’Blo It Right By ’Em: Live From The NBA Draft...Part One

NEW YORK—The 2004 NBA Draft’s number one pick, Dwight Howard, is younger than I am. In his brief interactions with the NBA, the Southwest Atlanta Christian High School grad has already mused about superimposing a crucifix on the NBA logo, pleaded for a future with superstar Tracy McGrady, and confidently rebuked those critics who question his lack of edge and toughness.

Of course, back in reality, the logo isn’t going to be changed, Orlando Magic general manager John Weisbrod ’91 has since traded away McGrady for various Houston Rockets, and Howard, for what it’s worth by way of “toughness,” still wears braces.

Not the best of league baptisms for the next Kevin Garnett—or, maybe, Kwame Brown.

But still, when Dwight Howard’s name was called out by NBA Commissioner David Stern, it was, understandably, a veritable Howard-fest. And the loudest voice came not from the stage, or from the so-called Green Room, or even from his mother or father.

It came from Row H.



Dwight Howard’s cousin turned to me and smiled.

Well, he turned to all of us, really—me and my three buddies from high school in Row J, Section 300, along with that weird guy on my right who came by himself—but he looked directly at me, I felt, and wouldn’t stop baring his teeth, grinning like a million bucks. I’m all for being friendly—especially with the kin of potential NBA royalty—but what the hell was wrong with this guy?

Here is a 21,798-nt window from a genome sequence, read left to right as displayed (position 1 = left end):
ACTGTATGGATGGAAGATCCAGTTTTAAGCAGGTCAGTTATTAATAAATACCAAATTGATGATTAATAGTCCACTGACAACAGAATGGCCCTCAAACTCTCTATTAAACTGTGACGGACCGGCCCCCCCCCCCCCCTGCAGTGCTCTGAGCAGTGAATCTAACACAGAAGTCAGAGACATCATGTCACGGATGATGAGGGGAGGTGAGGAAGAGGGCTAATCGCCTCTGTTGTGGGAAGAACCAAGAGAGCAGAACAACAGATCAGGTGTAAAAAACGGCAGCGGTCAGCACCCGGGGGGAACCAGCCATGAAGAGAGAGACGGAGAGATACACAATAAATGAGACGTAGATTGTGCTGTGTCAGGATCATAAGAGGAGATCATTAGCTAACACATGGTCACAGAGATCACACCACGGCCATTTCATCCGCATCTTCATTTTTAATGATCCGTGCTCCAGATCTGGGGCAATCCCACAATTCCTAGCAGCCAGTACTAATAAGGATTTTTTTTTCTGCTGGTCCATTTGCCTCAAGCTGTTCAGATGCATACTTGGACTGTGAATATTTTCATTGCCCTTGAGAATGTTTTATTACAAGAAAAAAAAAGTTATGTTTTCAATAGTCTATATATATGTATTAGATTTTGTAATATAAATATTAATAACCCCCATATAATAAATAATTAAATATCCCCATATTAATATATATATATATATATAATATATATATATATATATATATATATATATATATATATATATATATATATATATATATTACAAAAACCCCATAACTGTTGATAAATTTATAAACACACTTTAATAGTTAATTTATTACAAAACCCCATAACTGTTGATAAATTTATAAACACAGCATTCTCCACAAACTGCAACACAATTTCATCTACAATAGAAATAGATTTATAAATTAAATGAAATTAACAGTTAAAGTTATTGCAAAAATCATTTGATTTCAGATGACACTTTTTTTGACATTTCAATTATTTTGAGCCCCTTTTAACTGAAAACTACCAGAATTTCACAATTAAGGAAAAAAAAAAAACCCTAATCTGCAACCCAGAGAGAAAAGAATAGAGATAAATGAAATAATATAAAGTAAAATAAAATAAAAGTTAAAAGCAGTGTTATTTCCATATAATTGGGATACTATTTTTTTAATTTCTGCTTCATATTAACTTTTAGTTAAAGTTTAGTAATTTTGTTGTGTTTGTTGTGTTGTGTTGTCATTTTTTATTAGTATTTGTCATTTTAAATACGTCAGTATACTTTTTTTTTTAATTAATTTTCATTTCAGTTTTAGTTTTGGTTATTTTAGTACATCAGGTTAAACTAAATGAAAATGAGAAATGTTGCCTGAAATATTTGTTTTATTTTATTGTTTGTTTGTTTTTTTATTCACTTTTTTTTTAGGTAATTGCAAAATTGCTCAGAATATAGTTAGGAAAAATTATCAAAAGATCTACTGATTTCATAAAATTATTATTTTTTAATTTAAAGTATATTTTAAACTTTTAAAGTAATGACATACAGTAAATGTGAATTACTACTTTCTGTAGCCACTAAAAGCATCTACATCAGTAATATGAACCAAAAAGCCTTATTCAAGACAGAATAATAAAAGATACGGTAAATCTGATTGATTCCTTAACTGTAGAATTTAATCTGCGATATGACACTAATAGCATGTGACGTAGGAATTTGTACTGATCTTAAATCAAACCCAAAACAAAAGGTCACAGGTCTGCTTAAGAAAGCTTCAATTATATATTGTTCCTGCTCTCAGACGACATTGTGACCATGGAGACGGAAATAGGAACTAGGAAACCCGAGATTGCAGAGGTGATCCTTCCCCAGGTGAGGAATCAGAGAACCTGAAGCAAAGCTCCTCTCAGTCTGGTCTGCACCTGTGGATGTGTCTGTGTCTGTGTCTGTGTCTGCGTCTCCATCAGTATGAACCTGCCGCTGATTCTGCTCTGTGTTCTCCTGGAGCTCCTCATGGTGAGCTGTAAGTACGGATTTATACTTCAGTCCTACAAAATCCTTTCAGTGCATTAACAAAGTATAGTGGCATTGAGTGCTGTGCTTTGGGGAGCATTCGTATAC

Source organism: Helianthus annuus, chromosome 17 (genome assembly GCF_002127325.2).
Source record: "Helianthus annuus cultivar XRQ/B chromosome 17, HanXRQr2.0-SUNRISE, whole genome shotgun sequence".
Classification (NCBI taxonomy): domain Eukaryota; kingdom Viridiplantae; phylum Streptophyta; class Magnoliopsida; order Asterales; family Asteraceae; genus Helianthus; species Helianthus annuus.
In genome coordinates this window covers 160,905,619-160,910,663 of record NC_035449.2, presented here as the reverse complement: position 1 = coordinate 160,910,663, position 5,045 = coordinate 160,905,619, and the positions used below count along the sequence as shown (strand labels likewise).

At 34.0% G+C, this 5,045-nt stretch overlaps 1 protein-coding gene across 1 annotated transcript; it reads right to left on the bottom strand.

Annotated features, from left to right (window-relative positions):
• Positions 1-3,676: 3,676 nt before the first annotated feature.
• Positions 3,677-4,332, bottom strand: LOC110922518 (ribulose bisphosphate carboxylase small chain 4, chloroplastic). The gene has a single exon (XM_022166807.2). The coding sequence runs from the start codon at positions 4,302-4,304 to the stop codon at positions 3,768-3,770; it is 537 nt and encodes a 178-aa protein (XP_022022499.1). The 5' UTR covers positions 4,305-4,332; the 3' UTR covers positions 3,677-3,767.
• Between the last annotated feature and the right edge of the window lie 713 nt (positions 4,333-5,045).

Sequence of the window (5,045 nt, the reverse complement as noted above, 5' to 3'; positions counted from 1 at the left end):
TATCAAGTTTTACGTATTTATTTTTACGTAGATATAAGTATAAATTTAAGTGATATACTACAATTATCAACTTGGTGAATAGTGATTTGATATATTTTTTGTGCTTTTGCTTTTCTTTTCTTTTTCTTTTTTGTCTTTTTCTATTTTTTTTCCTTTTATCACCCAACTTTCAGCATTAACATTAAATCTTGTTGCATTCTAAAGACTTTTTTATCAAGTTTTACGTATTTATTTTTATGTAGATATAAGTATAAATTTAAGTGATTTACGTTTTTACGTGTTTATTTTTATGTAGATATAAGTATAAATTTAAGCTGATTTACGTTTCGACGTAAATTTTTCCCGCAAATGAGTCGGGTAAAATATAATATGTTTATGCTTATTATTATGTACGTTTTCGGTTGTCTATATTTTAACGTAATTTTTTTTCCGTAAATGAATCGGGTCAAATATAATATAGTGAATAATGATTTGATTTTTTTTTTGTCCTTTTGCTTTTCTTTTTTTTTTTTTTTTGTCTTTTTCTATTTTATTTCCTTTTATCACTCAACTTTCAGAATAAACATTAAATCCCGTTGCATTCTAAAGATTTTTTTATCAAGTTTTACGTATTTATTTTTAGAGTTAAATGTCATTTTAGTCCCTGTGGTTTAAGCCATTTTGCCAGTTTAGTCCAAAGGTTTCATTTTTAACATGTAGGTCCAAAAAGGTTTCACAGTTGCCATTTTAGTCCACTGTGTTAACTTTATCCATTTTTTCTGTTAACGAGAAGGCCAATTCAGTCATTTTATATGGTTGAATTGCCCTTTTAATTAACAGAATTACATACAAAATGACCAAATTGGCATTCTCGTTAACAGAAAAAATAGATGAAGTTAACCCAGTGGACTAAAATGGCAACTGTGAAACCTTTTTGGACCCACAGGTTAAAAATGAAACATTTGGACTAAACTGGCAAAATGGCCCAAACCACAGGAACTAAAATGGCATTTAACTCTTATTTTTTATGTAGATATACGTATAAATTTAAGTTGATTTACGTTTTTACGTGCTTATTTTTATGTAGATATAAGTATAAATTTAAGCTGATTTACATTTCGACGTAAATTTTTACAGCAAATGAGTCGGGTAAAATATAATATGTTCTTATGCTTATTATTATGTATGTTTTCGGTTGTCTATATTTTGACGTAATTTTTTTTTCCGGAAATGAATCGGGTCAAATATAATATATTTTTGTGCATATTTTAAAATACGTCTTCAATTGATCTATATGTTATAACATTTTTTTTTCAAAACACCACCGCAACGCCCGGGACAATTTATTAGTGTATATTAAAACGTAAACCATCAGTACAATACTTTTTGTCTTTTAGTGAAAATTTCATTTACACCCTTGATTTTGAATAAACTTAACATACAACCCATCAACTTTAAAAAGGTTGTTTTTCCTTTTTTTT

“We’ll see ya’ll on MTV Cribs,” he joked.

And then, all of a sudden, it hit me.

“His family probably has a million dollars now,” I realized, repeating the insight aloud to my friends, in childlike awe. “I guess that’s what you do when you win the lottery.” Literally.

I turned my eyes to the “D. HOWARD” after the white number one on the big draft board in Madison Square Garden, and then, slowly, back to the aforementioned Howard in front of me. Commissioner David Stern, meanwhile, was announcing that Rafael Araujo had been somehow selected by the Toronto Raptors. And this Howard was, predictably, still smiling.

“Christ,” my friends agreed. “Christ.”